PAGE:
The Laws of Texas, 1822-1897 Volume 1

for Austin's Colony.

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now appear, some of the poorer class, who were most benefitted by that
system, joined in it. The mass of the settlers who have paid any thing,
paid it in cows, at twenty to twenty-five dollars a head, corn at two or
three dollars a bushel, which property, thus received, has been sold
for two-thirds less than it was received at to raise cash, it being necessary
to resort to all manner of shifts, to raise the means of keeping up the
local government, and managing along the settlers, so as to prevent them
from running headlong into anarchy and confusion. It will be remembered
that Austin was not supported by the strong arm of government;
there never was one soldier stationed in the colony; and for the first
four years there were not fifty in all Texas, nor within five hundred miles
of it; that he had not the aid of general laws, printed and published in
the language of the settlers, by which to restrain them, or guide himself;
and that he was not even left to the uncontrolled dictates of his
own judgment; for, in that particular, he was absolutely subject to the
commandant general, and governor of Texas, or to the land commissioner,
who was united with him, all of whom, except the last, had seen
but little of North Americans. except under unfavorable circumstances,
and knew but little of their real character or habits: he had, therefore,
to resort to such resources as circumstances would permit. In the absence
of specific laws, there are two modes of governing-one by force,
the other by reason and mild measures. The latter course, perhaps, was
most congenial with his disposition, even if the other had been in his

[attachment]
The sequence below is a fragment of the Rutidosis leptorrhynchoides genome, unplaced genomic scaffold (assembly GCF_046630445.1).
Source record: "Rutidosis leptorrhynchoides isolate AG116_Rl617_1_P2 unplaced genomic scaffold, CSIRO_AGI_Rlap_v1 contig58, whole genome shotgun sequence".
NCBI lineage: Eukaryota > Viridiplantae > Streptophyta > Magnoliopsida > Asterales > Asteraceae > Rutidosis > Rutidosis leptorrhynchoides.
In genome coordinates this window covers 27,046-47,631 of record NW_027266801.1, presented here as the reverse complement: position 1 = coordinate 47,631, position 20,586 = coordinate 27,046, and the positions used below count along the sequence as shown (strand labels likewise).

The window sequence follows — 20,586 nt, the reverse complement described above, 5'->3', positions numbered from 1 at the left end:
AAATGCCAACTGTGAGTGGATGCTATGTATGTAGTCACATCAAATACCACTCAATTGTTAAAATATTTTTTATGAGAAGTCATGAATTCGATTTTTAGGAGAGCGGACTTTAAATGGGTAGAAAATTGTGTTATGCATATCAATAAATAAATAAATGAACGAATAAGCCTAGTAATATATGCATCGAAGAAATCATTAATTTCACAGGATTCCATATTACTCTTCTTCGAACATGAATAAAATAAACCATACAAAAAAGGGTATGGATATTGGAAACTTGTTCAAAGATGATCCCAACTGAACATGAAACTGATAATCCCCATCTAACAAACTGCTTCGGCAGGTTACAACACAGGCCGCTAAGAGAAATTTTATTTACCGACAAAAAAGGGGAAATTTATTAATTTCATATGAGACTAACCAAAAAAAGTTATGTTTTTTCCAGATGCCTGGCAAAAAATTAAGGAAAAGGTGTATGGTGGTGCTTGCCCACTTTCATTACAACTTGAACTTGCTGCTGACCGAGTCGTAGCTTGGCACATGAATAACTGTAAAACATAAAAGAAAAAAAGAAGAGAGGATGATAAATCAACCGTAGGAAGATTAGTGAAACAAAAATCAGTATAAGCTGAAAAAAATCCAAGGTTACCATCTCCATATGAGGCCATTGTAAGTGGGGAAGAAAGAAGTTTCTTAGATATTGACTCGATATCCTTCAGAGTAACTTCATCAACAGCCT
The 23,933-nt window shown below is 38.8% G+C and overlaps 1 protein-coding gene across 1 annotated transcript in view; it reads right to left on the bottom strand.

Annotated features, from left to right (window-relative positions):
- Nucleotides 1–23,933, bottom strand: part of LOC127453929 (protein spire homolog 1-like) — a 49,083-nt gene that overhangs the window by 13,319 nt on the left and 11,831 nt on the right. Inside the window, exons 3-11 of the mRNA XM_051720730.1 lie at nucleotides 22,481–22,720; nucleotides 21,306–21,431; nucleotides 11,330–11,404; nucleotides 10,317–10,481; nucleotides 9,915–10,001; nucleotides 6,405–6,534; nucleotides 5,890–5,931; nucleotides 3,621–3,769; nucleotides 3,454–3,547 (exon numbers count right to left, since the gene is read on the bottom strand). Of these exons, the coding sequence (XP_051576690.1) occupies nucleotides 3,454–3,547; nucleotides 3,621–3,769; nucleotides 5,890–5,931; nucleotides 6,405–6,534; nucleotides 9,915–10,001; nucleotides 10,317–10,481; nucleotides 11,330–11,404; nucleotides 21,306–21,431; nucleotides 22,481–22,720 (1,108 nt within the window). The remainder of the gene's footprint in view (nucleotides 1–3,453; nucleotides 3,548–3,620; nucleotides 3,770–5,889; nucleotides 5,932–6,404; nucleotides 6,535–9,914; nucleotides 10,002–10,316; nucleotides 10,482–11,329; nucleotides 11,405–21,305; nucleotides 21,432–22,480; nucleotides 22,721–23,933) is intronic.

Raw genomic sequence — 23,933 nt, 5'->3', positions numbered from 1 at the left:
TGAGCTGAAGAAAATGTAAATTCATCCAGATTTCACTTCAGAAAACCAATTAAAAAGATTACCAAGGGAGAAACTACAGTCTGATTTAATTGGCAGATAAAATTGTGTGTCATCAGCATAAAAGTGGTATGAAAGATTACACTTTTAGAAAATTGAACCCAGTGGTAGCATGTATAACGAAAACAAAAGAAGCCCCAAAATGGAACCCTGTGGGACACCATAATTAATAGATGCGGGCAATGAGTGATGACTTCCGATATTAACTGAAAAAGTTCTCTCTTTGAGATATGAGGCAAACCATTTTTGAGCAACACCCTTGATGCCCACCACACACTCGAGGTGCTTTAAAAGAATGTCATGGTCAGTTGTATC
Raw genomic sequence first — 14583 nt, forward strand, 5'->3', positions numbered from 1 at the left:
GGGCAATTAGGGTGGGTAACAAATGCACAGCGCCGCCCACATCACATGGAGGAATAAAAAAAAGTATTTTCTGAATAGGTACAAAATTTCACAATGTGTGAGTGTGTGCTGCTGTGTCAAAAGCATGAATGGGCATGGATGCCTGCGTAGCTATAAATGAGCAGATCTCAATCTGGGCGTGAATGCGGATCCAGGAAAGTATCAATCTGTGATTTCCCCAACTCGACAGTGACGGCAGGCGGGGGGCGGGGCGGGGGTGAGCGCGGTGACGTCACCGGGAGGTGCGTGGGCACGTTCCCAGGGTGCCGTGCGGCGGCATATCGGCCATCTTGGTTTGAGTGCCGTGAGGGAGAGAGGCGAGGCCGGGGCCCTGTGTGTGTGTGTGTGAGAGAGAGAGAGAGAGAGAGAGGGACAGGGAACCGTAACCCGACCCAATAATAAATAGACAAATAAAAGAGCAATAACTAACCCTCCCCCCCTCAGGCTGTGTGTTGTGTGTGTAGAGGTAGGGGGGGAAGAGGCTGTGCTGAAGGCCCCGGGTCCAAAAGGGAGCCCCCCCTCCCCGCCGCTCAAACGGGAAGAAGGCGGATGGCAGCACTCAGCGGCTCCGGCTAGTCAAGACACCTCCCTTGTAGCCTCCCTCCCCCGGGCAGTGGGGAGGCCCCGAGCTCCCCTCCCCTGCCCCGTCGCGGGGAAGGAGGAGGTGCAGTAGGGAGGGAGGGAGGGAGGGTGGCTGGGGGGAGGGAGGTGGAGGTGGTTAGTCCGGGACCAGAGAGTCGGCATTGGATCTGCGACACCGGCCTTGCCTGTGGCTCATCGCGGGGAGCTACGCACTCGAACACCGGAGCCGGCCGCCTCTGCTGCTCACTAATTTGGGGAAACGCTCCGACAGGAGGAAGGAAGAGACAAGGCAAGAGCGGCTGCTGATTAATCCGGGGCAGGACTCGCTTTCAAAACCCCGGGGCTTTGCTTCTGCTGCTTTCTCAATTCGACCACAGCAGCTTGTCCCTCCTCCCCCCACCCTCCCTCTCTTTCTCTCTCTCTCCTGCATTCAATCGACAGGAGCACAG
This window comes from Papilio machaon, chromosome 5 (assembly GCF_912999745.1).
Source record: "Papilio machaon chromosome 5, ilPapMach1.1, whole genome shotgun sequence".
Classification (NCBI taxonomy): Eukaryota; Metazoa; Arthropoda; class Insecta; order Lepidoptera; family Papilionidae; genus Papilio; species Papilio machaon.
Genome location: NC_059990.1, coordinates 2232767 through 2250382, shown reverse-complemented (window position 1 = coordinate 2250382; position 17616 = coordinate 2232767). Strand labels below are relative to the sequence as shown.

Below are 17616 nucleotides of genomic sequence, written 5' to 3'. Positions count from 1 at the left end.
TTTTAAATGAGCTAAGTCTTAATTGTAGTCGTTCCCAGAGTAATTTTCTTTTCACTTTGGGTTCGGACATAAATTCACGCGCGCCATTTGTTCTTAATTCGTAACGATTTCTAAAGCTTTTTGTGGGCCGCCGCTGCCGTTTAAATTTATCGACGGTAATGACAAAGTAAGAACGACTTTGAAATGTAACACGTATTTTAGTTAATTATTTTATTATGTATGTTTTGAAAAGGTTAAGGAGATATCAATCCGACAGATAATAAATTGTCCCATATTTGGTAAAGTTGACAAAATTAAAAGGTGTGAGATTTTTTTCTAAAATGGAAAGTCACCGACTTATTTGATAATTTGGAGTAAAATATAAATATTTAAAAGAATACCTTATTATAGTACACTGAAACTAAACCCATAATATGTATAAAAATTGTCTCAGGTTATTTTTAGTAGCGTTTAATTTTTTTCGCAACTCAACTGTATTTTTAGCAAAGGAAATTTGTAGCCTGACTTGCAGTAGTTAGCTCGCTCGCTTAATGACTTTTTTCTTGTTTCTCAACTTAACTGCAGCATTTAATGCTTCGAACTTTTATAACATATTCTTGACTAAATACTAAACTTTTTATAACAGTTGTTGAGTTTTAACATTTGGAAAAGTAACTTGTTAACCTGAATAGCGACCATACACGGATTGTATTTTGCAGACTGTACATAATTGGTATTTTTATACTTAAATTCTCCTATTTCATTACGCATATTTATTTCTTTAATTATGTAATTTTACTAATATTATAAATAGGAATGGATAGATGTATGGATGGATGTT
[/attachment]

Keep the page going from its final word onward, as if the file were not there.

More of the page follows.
power; he adopted it, and has been censured by some for following it
to the extent he did. His task was rather difficult; he was isolated, destitute
of funds, and inexperienced; no disinterested advisers could approach
him, for it was the interest of each one to get all he could for
himself; and he may have committed many errors; he has, however, the
consolation of having succeeded in the enterprise, a thing which nd
other, who has attempted it, has done; he has uniformly received the
approbation of government; and within the last two years has also received
manifestations of confidence from the settlers, themselves, in
general; which to him is the most gratifying testimonial that could possibly
be offered; for they ought to be the best judges of his acts. having
witnessed them all, and been immediately interested.
The foregoing remarks relative to the palyments on land, and to the
local government of the colony, are made, in order to correct some erroneous
impressions that at one time prevailed on the subject. It is no
more than justice that the matter should be placed in its true light; and
it is equally just, that the conduct and motives of the settlers should be
noticed, lest, from what has been said, some should be inclined to censure
them; for any such censure would be unmerited. It will be rememibered
that these settlers had always been accustomed, from their
infancy, to see all the laws and orders of government printed and published:
that none of them understood the Spanish language; and that
there were no translators but Austin and the secretary; and consequently
that every thing had to pass through, and from them; that there
was no way of publishing any thing except by manuscript copies. Also,
it was natural, as regards the twelve and a half cents per acre, for the
settlers to make a gross calculation of the amount, that all the land distributed
in the colony would come to, and suppose that all that sum
was to go into the pockets of Austin, for they made no allowance for
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Gammel, Hans Peter Mareus Neilsen. The Laws of Texas, 1822-1897 Volume 1. Austin, Texas. The Portal to Texas History. http://texashistory.unt.edu/ark:/67531/metapth5872/. Accessed March 27, 2015.